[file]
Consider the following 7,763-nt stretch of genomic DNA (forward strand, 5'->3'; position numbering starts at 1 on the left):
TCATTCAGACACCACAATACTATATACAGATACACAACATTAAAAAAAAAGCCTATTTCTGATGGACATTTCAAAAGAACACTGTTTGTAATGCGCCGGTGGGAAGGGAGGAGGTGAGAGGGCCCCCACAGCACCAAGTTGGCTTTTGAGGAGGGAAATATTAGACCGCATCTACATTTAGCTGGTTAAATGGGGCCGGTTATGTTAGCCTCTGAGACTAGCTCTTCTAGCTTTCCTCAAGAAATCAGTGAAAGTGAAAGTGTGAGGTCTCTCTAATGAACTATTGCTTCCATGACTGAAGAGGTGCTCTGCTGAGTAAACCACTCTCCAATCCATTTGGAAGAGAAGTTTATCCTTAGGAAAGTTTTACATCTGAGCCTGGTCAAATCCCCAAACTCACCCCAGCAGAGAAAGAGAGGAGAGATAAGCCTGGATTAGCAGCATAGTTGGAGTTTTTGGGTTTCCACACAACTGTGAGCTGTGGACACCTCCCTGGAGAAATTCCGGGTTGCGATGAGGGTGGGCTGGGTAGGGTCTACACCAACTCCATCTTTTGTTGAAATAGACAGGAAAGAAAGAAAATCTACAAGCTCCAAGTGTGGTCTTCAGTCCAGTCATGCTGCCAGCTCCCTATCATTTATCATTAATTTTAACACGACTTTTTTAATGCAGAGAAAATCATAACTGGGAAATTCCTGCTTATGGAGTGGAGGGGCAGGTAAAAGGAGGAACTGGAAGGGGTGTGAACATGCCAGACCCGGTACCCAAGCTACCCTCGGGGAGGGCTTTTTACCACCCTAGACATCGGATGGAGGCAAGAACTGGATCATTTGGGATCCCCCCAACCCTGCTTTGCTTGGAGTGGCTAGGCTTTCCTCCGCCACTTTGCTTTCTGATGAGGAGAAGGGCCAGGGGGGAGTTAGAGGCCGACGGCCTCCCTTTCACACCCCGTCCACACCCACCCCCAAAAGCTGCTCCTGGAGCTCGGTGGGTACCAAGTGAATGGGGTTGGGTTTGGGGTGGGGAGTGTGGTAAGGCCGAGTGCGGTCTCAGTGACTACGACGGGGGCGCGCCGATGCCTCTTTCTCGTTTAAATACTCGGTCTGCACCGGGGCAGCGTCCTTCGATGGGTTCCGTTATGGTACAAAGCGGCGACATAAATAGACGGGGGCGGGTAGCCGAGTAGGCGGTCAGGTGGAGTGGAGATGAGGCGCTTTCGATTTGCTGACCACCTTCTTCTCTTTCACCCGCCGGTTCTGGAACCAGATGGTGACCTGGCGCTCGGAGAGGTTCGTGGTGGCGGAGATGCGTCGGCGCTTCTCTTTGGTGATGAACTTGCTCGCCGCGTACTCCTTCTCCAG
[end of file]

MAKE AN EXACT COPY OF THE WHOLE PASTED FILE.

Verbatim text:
Consider the following 7,763-nt stretch of genomic DNA (forward strand, 5'->3'; position numbering starts at 1 on the left):
TCATTCAGACACCACAATACTATATACAGATACACAACATTAAAAAAAAAGCCTATTTCTGATGGACATTTCAAAAGAACACTGTTTGTAATGCGCCGGTGGGAAGGGAGGAGGTGAGAGGGCCCCCACAGCACCAAGTTGGCTTTTGAGGAGGGAAATATTAGACCGCATCTACATTTAGCTGGTTAAATGGGGCCGGTTATGTTAGCCTCTGAGACTAGCTCTTCTAGCTTTCCTCAAGAAATCAGTGAAAGTGAAAGTGTGAGGTCTCTCTAATGAACTATTGCTTCCATGACTGAAGAGGTGCTCTGCTGAGTAAACCACTCTCCAATCCATTTGGAAGAGAAGTTTATCCTTAGGAAAGTTTTACATCTGAGCCTGGTCAAATCCCCAAACTCACCCCAGCAGAGAAAGAGAGGAGAGATAAGCCTGGATTAGCAGCATAGTTGGAGTTTTTGGGTTTCCACACAACTGTGAGCTGTGGACACCTCCCTGGAGAAATTCCGGGTTGCGATGAGGGTGGGCTGGGTAGGGTCTACACCAACTCCATCTTTTGTTGAAATAGACAGGAAAGAAAGAAAATCTACAAGCTCCAAGTGTGGTCTTCAGTCCAGTCATGCTGCCAGCTCCCTATCATTTATCATTAATTTTAACACGACTTTTTTAATGCAGAGAAAATCATAACTGGGAAATTCCTGCTTATGGAGTGGAGGGGCAGGTAAAAGGAGGAACTGGAAGGGGTGTGAACATGCCAGACCCGGTACCCAAGCTACCCTCGGGGAGGGCTTTTTACCACCCTAGACATCGGATGGAGGCAAGAACTGGATCATTTGGGATCCCCCCAACCCTGCTTTGCTTGGAGTGGCTAGGCTTTCCTCCGCCACTTTGCTTTCTGATGAGGAGAAGGGCCAGGGGGGAGTTAGAGGCCGACGGCCTCCCTTTCACACCCCGTCCACACCCACCCCCAAAAGCTGCTCCTGGAGCTCGGTGGGTACCAAGTGAATGGGGTTGGGTTTGGGGTGGGGAGTGTGGTAAGGCCGAGTGCGGTCTCAGTGACTACGACGGGGGCGCGCCGATGCCTCTTTCTCGTTTAAATACTCGGTCTGCACCGGGGCAGCGTCCTTCGATGGGTTCCGTTATGGTACAAAGCGGCGACATAAATAGACGGGGGCGGGTAGCCGAGTAGGCGGTCAGGTGGAGTGGAGATGAGGCGCTTTCGATTTGCTGACCACCTTCTTCTCTTTCACCCGCCGGTTCTGGAACCAGATGGTGACCTGGCGCTCGGAGAGGTTCGTGGTGGCGGAGATGCGTCGGCGCTTCTCTTTGGTGATGAACTTGCTCGCCGCGTACTCCTTCTCCAG